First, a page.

Social media has changed the way brands interact with consumers.
Audiences now have a means to talk back to brands and voice their opinions; smart brands listen and respond. This has led to deeper conversations and has strengthened B2C relationships in some remarkable ways.
Today, the conversations are richer than ever and go well beyond discussing products. Brands are capitalizing on their customer relationships to make social change through advertising.
Here are a few prime examples.
Colin Kaepernick has become an icon of resistance, polarizing NFL fans and inciting venomous tweets from the White House for his peaceful protests against police brutality.
On the heels of Kaepernick losing his place in the NFL, Nike surprised the public by making Kaepernick the star of its 2018 Just Do It Campaign. The commercial features athletes of all levels and abilities striving for greatness. Kaepernick is among them—not pictured playing sports like everyone else, but walking down a dark street, sending a deliberate message. “Believe in something, even if it means sacrificing everything,” he says.
The spot caused both mass support and outrage. Some fans of Kaepernick posted on social that they had never bought anything from Nike before, but now they would, while some former Nike fans threatened to burn their shoes and never buy again. The conversation continues.
The Syrian refugee crisis and the profound backlash it caused prompted Airbnb to send a very clear message of acceptance. Last year, without mentioning the president or the specific refugees, Airbnb aired a commercial featuring diverse faces blending into one another with a the message “No matter who you are, where you’re from, who you love, or who you worship, you deserve to belong.”
The ad received its fair share of hate on social media, especially in light of reports about certain Airbnb hosts turning away African American renters. However, the response was widely positive and even former Attorney General Eric Holder and former Secretary of State John Kerry tweeted their support of the ad.
Last year, Budweiser launched an ad during the Super Bowl that detailed the personal story of its immigrant co-founder, Adolphus Busch. The commercial chronicles the horrifying conditions Busch endured to get to America, from bigotry to dangerous ship accidents, and how he followed his dream through the whole journey.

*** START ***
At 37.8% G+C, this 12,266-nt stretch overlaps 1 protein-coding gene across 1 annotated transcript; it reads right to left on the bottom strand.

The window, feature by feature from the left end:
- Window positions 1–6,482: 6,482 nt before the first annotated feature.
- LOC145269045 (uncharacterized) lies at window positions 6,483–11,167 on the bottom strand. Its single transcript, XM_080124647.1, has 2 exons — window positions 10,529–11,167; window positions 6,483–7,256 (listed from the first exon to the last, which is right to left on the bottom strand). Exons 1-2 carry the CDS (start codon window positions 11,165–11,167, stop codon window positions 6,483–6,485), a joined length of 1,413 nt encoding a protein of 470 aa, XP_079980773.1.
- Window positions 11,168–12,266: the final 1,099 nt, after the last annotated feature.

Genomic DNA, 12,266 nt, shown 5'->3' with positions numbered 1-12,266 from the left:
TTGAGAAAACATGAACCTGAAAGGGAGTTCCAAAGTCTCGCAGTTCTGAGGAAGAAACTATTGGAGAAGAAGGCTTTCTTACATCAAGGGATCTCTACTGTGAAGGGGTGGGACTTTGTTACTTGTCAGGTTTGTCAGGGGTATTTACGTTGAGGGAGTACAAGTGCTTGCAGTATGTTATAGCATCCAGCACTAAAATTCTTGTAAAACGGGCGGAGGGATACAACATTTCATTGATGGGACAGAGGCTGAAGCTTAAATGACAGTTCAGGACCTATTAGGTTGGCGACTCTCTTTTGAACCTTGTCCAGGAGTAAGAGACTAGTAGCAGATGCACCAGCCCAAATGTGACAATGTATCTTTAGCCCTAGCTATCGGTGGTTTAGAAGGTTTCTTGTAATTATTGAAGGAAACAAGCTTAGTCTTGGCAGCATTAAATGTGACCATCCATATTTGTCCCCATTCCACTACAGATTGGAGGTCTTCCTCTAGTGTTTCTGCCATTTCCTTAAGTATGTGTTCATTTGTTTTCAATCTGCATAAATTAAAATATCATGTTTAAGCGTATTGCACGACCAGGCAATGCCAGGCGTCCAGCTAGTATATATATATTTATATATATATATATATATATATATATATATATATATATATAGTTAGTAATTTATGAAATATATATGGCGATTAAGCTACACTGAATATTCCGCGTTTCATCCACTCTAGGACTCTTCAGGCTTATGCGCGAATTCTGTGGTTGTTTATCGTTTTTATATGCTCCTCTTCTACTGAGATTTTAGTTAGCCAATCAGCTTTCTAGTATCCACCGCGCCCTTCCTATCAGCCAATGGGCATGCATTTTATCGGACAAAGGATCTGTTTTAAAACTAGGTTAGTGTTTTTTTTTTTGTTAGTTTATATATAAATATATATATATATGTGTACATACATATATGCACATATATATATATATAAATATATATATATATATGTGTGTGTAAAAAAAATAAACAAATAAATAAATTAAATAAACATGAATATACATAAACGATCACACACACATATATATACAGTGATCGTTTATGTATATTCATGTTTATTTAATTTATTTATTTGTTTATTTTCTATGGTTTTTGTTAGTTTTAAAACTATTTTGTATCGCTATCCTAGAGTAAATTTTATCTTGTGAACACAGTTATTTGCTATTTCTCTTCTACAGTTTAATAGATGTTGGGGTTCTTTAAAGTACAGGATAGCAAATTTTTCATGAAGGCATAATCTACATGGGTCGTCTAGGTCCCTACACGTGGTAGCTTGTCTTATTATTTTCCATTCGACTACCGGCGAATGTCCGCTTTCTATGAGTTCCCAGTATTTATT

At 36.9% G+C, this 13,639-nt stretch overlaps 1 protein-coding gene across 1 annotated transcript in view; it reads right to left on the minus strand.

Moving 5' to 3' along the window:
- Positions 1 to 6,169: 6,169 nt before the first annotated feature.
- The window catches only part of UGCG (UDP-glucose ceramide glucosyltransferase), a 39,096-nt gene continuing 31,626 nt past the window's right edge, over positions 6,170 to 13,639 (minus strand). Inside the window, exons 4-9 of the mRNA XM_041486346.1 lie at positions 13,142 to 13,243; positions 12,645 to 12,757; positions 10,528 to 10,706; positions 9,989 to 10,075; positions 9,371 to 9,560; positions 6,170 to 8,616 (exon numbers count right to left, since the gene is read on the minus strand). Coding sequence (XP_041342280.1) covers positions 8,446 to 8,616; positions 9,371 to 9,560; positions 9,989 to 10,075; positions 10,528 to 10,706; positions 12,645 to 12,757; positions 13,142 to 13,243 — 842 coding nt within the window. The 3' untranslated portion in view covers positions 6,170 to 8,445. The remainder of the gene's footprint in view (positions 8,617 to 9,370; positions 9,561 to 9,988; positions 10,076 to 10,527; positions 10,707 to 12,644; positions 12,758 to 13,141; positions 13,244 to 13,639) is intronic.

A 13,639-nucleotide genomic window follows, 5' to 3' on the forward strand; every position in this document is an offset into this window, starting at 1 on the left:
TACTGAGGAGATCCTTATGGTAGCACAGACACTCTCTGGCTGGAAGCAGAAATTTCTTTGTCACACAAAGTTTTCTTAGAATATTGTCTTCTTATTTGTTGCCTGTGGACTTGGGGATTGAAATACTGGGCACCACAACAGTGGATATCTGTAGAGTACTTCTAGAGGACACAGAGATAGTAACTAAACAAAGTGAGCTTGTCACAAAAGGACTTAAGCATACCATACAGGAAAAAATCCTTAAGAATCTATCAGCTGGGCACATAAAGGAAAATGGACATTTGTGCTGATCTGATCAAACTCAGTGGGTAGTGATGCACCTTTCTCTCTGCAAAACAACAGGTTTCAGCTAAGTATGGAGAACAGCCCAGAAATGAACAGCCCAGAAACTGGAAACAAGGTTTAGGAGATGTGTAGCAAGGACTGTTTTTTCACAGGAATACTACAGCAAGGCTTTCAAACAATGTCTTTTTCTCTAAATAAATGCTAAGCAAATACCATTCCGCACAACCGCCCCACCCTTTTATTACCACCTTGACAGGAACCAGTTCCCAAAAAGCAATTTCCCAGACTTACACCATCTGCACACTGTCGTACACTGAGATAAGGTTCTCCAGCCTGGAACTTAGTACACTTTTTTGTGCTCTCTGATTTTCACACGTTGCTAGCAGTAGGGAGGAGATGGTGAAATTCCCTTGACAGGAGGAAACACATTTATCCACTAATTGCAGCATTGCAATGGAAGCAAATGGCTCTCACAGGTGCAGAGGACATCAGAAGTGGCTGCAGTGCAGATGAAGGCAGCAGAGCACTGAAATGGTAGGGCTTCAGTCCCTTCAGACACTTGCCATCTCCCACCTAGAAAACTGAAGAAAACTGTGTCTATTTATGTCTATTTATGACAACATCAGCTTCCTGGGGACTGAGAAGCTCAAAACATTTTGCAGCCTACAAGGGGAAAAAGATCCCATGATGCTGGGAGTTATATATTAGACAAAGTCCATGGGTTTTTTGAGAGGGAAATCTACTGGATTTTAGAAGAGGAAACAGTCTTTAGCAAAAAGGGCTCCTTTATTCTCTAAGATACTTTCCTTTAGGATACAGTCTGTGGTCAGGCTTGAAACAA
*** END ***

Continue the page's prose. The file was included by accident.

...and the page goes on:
Since immigration is always a hot topic in the U.S., the beautifully crafted commercial was met with mixed reviews, prompting a new hashtag #boycottbudwiser. Yes, the hashtag was spelled wrong, which became a hilarious talking point among numerous avid supporters of the brand and its message.
Budweiser isn’t the only company to take on the topic of immigration. Last year, 84 Lumber launched an immigration-focused ad after Trump’s “build a wall” conversation. That one is longer, more pointed and even more of a tearjerker.
The story focuses on a Mexican mother and small daughter on their long journey to the United States. After a rollercoaster of hope, fear and exhaustion they finally get to the border to discover a huge wall blocking them from entering.
The devastated mother wildly looks around and eventually sees a huge door. The message onscreen reads: “The will to succeed is always welcome here.”
This spot literally crashed 84 Lumber’s website because they received so many visitors looking for the director’s cut of the beautiful commercial. The sentiments were mixed. On the one hand, some viewers bashed 84 Lumber for supporting illegal immigration, on the other, fans praised the brand for making a statement.
Ben & Jerry’s
As is the theme with socially-charged campaigns, this spot was polarizing. Supporters of the cause rallied behind the brand and others tried to debunk the scientific claims made in the commercial.
Controversy doesn’t seem to impact Ben & Jerry’s, a company that is not shy about taking a political stand. In more recent years, the brand faced boycott threats after openly supporting Black Lives Matter. Despite the controversy, it continues to push the envelope and campaign for justice.